The surgery can be performed either laparoscopically or using open surgery. During laparoscopic surgery, small incisions are made on your abdomen and a scope with a camera is inserted to provide the surgeon with a viewing field. Your abdominal cavity is then filled with a harmless gas to expand the surgical area and increase precision. The surgery is performed through the small incisions using medical instruments. This technique reduces scarring and can expedite healing time. During open surgery, a larger incision is made in your abdomen and surgery is performed with your organs exposed. There are advantages and disadvantages to each. Discuss your surgical options with your doctor to determine the best course of action for your large bowel resection.


Large Bowel Resection Risks

Large bowel resections are fairly straightforward procedures, meaning that the complications are generally rare. However, there are risks with any surgery, so it’s important to be vigilant during your recovery and keep an eye on your incision sites. Some of the most common risks of any type of surgery include bleeding, infection, blood clots, heart attack, stroke, difficulty breathing, or damage to nearby organs and structures. Risk factors specific for large bowel resections include abdominal bleeding, incision or parastomal hernias, damage to the bladder, scar tissue within the intestine, dehiscence, or problems from a colostomy.

When to Call Your Doctor

If you notice any signs of infection or problems with your incision site, seek medical attention immediately. Your doctor will go over warning signs for specific risks and if anything feels off, don’t hesitate to seek help.


Recovery Tips for a Large Bowel Resection

You’ll need to stay in the hospital for about a week after your surgery so your medical team can monitor your progress and reduce your risk of complications. Following your release, your doctor will provide you with post-op instructions that you’ll need to follow. Make sure you adhere to these instructions and ask questions as needed.

In some instances, a large bowel resection will result in a colostomy. This occurs when a surgeon is unable to reconnect two healthy ends of your large intestine. Colostomies can be temporary, which gives your bowel time to heal, or permanent. If you need a colostomy during your large bowel resection, a small opening is made in the abdominal wall. This is called a stoma. Then, the healthy end of your large intestine is connected to the stoma so that waste will flow out of the opening and bypass diseased or damaged areas of the colon. You’ll need a colostomy bag to catch waste product that comes out of the stoma, which needs to be emptied periodically throughout the day.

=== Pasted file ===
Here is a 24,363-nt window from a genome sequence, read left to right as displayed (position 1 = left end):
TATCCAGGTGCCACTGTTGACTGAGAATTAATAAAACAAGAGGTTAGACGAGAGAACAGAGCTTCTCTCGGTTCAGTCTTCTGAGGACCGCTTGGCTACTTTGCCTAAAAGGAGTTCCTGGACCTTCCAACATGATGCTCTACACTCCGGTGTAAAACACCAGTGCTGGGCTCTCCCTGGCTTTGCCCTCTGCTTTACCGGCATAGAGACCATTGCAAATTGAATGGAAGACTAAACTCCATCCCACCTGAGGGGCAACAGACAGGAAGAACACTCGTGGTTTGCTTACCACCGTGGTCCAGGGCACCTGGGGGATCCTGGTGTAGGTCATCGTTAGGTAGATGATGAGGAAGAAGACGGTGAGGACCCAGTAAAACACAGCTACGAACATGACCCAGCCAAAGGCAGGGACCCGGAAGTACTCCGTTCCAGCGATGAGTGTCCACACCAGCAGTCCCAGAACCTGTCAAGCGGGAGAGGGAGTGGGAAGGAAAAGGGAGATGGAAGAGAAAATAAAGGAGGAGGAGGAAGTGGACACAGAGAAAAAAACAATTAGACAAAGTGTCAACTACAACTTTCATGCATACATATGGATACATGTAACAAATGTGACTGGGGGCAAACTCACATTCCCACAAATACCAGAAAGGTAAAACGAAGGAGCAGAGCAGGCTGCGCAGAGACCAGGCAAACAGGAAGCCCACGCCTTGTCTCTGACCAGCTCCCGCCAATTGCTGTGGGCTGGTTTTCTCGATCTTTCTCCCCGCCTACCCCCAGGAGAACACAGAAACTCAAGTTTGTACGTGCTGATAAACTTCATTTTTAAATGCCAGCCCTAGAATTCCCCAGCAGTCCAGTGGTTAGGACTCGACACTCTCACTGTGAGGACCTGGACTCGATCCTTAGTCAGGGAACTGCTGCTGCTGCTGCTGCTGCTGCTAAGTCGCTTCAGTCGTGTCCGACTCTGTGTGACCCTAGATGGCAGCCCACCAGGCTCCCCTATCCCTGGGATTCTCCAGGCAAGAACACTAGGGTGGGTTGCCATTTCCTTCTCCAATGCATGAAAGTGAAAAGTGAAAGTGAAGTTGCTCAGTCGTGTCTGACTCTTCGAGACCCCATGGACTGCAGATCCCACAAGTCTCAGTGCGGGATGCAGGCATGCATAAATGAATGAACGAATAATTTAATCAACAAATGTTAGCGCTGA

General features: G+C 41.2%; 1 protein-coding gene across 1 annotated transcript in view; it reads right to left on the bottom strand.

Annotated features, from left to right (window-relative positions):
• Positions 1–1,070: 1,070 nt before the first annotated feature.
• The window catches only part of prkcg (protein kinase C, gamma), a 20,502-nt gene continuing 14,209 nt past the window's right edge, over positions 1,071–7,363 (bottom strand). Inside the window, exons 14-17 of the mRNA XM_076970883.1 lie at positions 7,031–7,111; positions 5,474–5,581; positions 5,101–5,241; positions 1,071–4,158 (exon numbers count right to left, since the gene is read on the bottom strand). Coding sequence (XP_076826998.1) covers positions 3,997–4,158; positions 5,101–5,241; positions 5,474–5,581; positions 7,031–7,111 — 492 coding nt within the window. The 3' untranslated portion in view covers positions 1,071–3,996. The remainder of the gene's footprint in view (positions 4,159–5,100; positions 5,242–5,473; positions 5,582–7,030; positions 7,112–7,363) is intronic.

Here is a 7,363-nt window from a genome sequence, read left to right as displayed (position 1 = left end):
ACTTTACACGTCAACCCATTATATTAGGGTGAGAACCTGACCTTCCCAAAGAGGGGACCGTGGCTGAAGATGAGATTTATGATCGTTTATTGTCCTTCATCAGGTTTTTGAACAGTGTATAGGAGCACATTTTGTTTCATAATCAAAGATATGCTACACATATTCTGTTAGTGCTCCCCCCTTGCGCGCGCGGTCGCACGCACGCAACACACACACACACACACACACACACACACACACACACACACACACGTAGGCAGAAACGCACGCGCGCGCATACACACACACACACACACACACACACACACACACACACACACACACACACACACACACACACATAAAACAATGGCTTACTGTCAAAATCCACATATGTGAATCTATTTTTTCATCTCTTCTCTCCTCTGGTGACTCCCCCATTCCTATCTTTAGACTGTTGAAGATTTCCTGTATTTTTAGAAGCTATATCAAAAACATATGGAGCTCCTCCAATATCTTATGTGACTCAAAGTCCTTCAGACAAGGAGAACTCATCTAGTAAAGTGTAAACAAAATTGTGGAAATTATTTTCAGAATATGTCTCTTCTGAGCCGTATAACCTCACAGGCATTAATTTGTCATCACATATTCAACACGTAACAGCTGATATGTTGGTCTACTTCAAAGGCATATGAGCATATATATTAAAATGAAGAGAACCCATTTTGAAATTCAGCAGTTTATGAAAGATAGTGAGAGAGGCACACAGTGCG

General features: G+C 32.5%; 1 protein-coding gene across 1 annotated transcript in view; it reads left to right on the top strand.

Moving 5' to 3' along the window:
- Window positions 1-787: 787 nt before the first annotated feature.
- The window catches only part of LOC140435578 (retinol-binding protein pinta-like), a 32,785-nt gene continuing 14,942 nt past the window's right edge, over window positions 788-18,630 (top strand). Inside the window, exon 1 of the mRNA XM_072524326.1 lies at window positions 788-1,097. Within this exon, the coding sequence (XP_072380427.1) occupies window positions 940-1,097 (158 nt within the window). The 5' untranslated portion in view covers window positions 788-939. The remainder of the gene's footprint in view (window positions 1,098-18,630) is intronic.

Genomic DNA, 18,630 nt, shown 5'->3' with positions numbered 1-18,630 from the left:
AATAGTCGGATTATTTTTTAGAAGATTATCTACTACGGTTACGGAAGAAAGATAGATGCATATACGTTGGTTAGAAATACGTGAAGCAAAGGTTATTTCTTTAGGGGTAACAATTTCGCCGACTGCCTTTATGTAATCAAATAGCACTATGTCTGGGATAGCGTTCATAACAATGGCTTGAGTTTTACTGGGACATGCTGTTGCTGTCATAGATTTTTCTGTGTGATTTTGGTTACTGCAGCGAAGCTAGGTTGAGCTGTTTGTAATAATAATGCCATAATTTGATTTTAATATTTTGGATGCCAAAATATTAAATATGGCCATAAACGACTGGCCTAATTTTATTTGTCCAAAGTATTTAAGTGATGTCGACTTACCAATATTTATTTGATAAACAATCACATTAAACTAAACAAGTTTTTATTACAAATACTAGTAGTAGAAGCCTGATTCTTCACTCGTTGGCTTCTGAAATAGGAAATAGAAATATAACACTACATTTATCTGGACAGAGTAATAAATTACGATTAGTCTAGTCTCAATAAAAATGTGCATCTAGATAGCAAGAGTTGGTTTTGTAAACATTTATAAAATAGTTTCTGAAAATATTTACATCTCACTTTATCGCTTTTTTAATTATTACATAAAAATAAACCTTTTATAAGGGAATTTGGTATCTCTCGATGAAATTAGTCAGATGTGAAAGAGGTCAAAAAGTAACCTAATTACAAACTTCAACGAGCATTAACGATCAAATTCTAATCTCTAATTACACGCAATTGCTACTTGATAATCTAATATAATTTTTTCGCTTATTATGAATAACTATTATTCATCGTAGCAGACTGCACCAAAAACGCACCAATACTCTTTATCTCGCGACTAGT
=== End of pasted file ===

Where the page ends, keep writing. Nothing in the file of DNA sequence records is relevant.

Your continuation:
While colostomy bags aren’t always permanent, they do require a major lifestyle change. Your doctor and an ostomy nurse will show you have to maneuver your pouching system, how to check your stoma for signs of complications, how to care for the peristomal skin, and how to change your pouch with ease. If you have any questions during your recovery, don’t hesitate to reach out to your medical team.


Life After a Large Bowel Resection

After the initial recovery period, you’ll be free to resume your regular activities. Always report any signs of pain or problems with your incision and avoid lifting heavy objects or participating in strenuous activity until cleared by your doctor.

If your large bowel resection results in a colostomy, you’ll need to find a pouching system that fits your lifestyle. However, living with a colostomy doesn’t mean you’ll face a life full of restrictions. If you’re having difficulty adjusting to changes, consider joining an ostomy support group. To find a meeting, look on the list of support groups affiliated with The United Ostomy Associations of America (UOAA). UOAA is a national, 501(c)(3) nonprofit organization that supports, empowers, and advocates for people who have had or will have an ostomy. To help make your transition as easy as possible, Byram Healthcare has an array of ostomy supplies that can be delivered to your door discretely and in a timely manner.